Youth ‘trolled’ airport radio and taxi networks

The 18-year-old interfered with radio networks, causing disruption at Edinburgh Airport and Edinburgh Castle. Picture: Ian Georgeson
The 18-year-old interfered with radio networks, causing disruption at Edinburgh Airport and Edinburgh Castle. Picture: Ian Georgeson
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A TEENAGER has been arrested and charged on suspicion of “trolling” workers using private radio networks across the Capital.

The 18-year-old is suspected of intercepting several frequencies – including those at Edinburgh Airport and Edinburgh Castle – and making threatening and abusive comments.

He was detained for more than 20 offences under the Wireless Telegraphy Act, alleged to have taken place between June 2014 and last month.

Ground staff at Edinburgh Airport were among those affected by the incidents. However, there was no security risk or interference with Air Traffic Control. And the radio system at Edinburgh Castle was hacked, causing “genuine concern” for employees who overheard “offensive” comments.

Other victims are believed to have included staff at city taxi firms, traffic wardens, and Network Rail employees.

The offences appear to have been committed at random on the wavelengths, rather than targeting specific firms or individuals.

Police seized equipment from a property in Craigmillar on Monday after a five-month joint investigation between local officers, communications watchdog Ofcom and British Transport Police. The case has now been reported to the

Procurator Fiscal.

Inspector Murray Starkey said: “This type of crime may appear relatively low-risk. However, the impact has caused genuine concern for the individuals and organisations involved, as well as significant disruption to their daily business.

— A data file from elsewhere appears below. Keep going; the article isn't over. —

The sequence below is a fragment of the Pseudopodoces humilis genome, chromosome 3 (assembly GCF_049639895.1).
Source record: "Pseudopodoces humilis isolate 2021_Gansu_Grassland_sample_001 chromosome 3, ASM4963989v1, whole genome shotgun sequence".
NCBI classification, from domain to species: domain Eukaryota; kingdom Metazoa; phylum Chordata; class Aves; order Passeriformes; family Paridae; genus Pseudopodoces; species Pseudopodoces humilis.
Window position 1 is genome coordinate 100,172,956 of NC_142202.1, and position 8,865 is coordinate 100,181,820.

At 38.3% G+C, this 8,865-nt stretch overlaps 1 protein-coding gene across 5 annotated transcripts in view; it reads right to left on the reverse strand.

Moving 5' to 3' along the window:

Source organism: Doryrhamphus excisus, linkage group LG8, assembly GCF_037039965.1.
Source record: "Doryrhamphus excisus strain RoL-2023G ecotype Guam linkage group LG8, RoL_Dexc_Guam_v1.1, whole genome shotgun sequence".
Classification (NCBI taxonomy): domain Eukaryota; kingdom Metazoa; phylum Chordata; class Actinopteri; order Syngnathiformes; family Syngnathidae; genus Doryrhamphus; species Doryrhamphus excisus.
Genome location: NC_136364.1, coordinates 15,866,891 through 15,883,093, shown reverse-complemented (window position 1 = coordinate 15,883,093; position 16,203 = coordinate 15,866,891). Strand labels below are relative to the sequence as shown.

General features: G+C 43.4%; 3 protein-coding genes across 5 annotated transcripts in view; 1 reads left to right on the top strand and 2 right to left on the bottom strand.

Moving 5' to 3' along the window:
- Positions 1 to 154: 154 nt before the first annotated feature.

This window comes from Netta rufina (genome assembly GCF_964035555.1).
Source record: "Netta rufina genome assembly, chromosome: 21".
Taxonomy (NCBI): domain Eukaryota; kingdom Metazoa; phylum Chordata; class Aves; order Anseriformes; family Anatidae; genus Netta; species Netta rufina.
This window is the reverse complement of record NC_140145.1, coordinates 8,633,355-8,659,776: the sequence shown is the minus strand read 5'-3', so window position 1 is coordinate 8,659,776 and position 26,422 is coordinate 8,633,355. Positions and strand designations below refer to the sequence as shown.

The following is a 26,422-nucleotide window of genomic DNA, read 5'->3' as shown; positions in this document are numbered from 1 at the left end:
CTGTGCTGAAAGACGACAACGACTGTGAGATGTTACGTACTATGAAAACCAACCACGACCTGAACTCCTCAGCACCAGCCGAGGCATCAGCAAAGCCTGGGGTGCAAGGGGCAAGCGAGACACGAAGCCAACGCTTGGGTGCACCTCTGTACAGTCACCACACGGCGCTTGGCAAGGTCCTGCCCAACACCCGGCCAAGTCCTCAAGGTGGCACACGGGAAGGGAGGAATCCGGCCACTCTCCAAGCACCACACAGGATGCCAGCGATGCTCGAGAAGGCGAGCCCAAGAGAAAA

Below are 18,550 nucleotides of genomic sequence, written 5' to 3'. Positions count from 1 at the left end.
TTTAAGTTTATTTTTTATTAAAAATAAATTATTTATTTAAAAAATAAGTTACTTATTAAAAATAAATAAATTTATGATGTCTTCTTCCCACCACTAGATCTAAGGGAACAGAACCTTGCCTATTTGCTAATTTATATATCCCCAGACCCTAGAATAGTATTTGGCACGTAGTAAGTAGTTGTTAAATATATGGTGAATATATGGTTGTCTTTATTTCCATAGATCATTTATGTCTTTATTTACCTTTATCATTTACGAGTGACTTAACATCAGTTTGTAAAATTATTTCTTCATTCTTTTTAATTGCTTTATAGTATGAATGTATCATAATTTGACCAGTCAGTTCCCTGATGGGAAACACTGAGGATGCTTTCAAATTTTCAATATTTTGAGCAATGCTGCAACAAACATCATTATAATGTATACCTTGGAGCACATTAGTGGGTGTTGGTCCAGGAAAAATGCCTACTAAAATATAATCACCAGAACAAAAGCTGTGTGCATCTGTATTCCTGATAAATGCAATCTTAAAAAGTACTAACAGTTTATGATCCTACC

“Our joint investigations have led to a man being charged with over 20 offences. This demonstrates the value of our partnership with Ofcom and is an example to others that perpetrators of these crimes will be traced and held to account.”

Ofcom’s spectrum engineering and enforcement director, Mark Walls, said deliberate radio interference can cause “severe disruption and distress”.

He added: “We worked closely with the community policing team and the British Transport Police to thoroughly investigate and bring the illegal interference to an end.”

A spokesman for Historic Scotland said: “Thanks to the swift actions of our on-site staff and Police Scotland, disruption to operations at the Castle was minimal.”

The Wireless Telegraphy Act covers a range of issues, from radio licencing to criminal matters. Offences relating to illegal or unauthorised use of radio can attract fines of up to £5000 and two years’ imprisonment.

Anyone who has further information about these crimes is asked to call police on 101.

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